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Emotional-Strength Training: How to Visit The Sick: Energy Express

By Marilynn Preston

Eventually, it happens to all of us. One minute, a loved one is healthy and happy, and you're mildly annoyed about something silly like why is she always late for our tennis game--and the next minute, life does a 180. She has breast cancer. Or he has a heart attack. Next thing you know, they're in treatment, or a hospital, seriously ill, perhaps even dying, very much in need of a friend.

That friend is you. Are you up to the task? Do you know what to say?

By Marilynn Preston

Eventually, it happens to all of us. One minute, a loved one is healthy and happy, and you're mildly annoyed about something silly like why is she always late for our tennis game --and the next minute, life does a 180. She has breast cancer. Or he has a heart attack. Next thing you know, they're in treatment, or a hospital, seriously ill, perhaps even dying, very much in need of a friend.

That friend is you. Are you up to the task? Do you know what to say? Probably not. When it comes to living a healthy lifestyle, we have all sorts of books to tell us how to build bigger biceps and tighter abs. But good advice on emotional-strength training is much harder to find. And just as important.

"Finding out a friend or family member has a life-threatening illness can knock you off your foundations," says Susan Apollon, a psychotherapist who works with people who are seriously ill themselves or grieving for others. "It brings all sorts of intense issues -- death, dying, loss, love, spirituality -- to the surface. Many people have no idea what to do with the powerful emotions that well up. No wonder we don't know how to 'be there' for a loved one. We really don't know how to 'be there' for ourselves."

So here are some of Apollon's best ideas for dealing with a sick friend, based on her new book "Touched by the Extraordinary." (Matters of the Soul, 2005)


  • Set your intention. "If your intention is to help your friend laugh and feel good and enjoy her life while you are with her, then clearly state that intention before you leave for the hospital," advises Apollon. "Hold that intention throughout the visit. If your intention is to rush to the hospital, make perfunctory small talk for 10 minutes and flee before things get too heavy, well, you'll achieve that, too. But it won't feel good for either of you."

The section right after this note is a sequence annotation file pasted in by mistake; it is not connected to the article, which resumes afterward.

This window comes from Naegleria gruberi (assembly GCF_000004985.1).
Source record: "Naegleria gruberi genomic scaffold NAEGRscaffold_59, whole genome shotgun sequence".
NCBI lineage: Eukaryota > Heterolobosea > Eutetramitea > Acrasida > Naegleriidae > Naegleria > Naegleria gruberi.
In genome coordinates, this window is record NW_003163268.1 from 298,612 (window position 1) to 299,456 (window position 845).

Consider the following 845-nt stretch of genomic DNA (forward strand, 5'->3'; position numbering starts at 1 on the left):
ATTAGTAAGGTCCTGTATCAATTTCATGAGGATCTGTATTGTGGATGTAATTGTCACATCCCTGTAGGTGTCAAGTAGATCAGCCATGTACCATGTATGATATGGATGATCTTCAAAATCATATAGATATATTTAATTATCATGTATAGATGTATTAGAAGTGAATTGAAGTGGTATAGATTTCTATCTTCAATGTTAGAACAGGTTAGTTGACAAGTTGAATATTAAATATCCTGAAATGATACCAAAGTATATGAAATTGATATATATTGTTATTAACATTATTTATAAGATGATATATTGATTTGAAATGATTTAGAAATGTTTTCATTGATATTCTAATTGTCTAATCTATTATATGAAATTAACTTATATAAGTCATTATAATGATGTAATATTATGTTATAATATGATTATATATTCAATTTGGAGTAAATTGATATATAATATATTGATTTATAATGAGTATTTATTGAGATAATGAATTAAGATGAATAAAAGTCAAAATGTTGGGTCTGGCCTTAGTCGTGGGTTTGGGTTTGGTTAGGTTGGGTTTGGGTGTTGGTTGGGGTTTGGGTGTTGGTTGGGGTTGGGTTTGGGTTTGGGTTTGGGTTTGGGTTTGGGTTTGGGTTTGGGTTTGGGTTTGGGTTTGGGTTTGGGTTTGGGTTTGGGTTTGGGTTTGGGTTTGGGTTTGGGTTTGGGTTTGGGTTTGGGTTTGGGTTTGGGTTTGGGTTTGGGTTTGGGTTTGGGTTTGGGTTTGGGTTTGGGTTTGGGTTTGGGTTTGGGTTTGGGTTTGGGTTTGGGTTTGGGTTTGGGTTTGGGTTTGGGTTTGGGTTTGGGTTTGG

• Stop worrying about what you're going to say. People obsess over that, Apollon says, when in truth, the words you say aren't nearly as important as coming from a place of love. "Focus on your love for that person. Let that love fill your heart and overflow the room." The person you're visiting will feel it, and the words you use won't matter.
  • Keep it real. Don't say something you don't believe, like "I know you will beat this disease." The person you're visiting knows what's phony, and it creates a sense of disconnect. Simple phrases like, "It's good to see you" or "I've missed you" are fine. If you're absolutely at a loss for words, it's OK to say, "I don't know what to say or do, but I am here and I care about you."
  • Create a distraction. Ask how other family members are doing, books read, movies seen. Come in with a funny story of your own. "The more you get your friend to focus on something other than his own body, the more endorphins you help your loved one release," says Apollon. "And the better he feels."
  • Use your breath. "When I am sitting quietly with a patient, I use my breath to help him calm down. I take long slow breaths that slow my body down. I allow my breath to be audible enough that the patient can hear it. The result is that my breath connects with his. We get in sync. By establishing this connection, I am better able to send love and healing energy to the patient. This is not some sort of special ability. It happens naturally. Anyone can do it."
  • Make sure you are in a place of peace before you visit. This is probably the most important tip of all, says Apollon. "If you don't feel peaceful, calm and centered, take 15 minutes to quiet yourself before you visit. Hold on to that sense of peace throughout your visit," says Apollon.

Susan Apollon's advice may seem too New Agey for some, but from my own experience, her basic message is sound and well worth passing along. Someday, I am sorry to say, you will need it.

ENERGY EXPRESS-0! WHY ALL OF THIS MATTERS
"What do we live for, if it is not to make life less difficult for each other?" --George Eliot

Marilynn Preston -- fitness expert, personal trainer and speaker on healthy lifestyle issues -- is the creator of Energy Express, the longest-running syndicated fitness column in the country. She welcomes reader questions, which can be sent to MyEnergyExpress@aol.com.
COPYRIGHT 2006 ENERGY EXPRESS, LTD.
DISTRIBUTED BY CREATORS SYNDICATE, INC.



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